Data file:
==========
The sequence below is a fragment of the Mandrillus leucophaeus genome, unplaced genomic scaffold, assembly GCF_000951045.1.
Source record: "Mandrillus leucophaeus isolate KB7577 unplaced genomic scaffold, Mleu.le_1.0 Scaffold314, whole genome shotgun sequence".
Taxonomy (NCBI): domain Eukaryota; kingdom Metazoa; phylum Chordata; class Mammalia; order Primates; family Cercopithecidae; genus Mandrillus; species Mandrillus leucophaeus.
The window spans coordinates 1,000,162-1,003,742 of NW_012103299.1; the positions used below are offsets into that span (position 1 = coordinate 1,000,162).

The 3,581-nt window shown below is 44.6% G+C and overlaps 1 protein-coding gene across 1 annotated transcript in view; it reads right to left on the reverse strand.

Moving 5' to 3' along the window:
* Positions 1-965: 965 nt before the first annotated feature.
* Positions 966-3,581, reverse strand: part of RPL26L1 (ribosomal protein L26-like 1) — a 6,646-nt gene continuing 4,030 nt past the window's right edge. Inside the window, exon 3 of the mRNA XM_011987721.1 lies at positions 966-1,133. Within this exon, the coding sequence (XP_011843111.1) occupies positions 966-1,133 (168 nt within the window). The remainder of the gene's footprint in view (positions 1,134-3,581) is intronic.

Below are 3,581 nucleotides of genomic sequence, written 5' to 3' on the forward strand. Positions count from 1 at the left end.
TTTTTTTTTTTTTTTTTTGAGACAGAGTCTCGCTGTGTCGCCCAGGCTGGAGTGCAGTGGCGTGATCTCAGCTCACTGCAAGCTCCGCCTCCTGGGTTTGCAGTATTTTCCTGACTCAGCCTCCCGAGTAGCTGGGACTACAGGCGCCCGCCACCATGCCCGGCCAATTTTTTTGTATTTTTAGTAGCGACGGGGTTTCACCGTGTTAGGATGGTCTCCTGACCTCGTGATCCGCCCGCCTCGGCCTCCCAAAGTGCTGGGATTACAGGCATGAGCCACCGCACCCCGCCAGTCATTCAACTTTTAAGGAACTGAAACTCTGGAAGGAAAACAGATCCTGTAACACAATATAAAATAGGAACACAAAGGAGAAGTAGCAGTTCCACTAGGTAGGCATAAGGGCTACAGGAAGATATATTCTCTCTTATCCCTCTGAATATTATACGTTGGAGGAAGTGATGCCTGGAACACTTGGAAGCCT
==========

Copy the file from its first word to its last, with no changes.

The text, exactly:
The sequence below is a fragment of the Mandrillus leucophaeus genome, unplaced genomic scaffold, assembly GCF_000951045.1.
Source record: "Mandrillus leucophaeus isolate KB7577 unplaced genomic scaffold, Mleu.le_1.0 Scaffold314, whole genome shotgun sequence".
Taxonomy (NCBI): domain Eukaryota; kingdom Metazoa; phylum Chordata; class Mammalia; order Primates; family Cercopithecidae; genus Mandrillus; species Mandrillus leucophaeus.
The window spans coordinates 1,000,162-1,003,742 of NW_012103299.1; the positions used below are offsets into that span (position 1 = coordinate 1,000,162).

The 3,581-nt window shown below is 44.6% G+C and overlaps 1 protein-coding gene across 1 annotated transcript in view; it reads right to left on the reverse strand.

Moving 5' to 3' along the window:
* Positions 1-965: 965 nt before the first annotated feature.
* Positions 966-3,581, reverse strand: part of RPL26L1 (ribosomal protein L26-like 1) — a 6,646-nt gene continuing 4,030 nt past the window's right edge. Inside the window, exon 3 of the mRNA XM_011987721.1 lies at positions 966-1,133. Within this exon, the coding sequence (XP_011843111.1) occupies positions 966-1,133 (168 nt within the window). The remainder of the gene's footprint in view (positions 1,134-3,581) is intronic.

Below are 3,581 nucleotides of genomic sequence, written 5' to 3' on the forward strand. Positions count from 1 at the left end.
TTTTTTTTTTTTTTTTTTGAGACAGAGTCTCGCTGTGTCGCCCAGGCTGGAGTGCAGTGGCGTGATCTCAGCTCACTGCAAGCTCCGCCTCCTGGGTTTGCAGTATTTTCCTGACTCAGCCTCCCGAGTAGCTGGGACTACAGGCGCCCGCCACCATGCCCGGCCAATTTTTTTGTATTTTTAGTAGCGACGGGGTTTCACCGTGTTAGGATGGTCTCCTGACCTCGTGATCCGCCCGCCTCGGCCTCCCAAAGTGCTGGGATTACAGGCATGAGCCACCGCACCCCGCCAGTCATTCAACTTTTAAGGAACTGAAACTCTGGAAGGAAAACAGATCCTGTAACACAATATAAAATAGGAACACAAAGGAGAAGTAGCAGTTCCACTAGGTAGGCATAAGGGCTACAGGAAGATATATTCTCTCTTATCCCTCTGAATATTATACGTTGGAGGAAGTGATGCCTGGAACACTTGGAAGCCT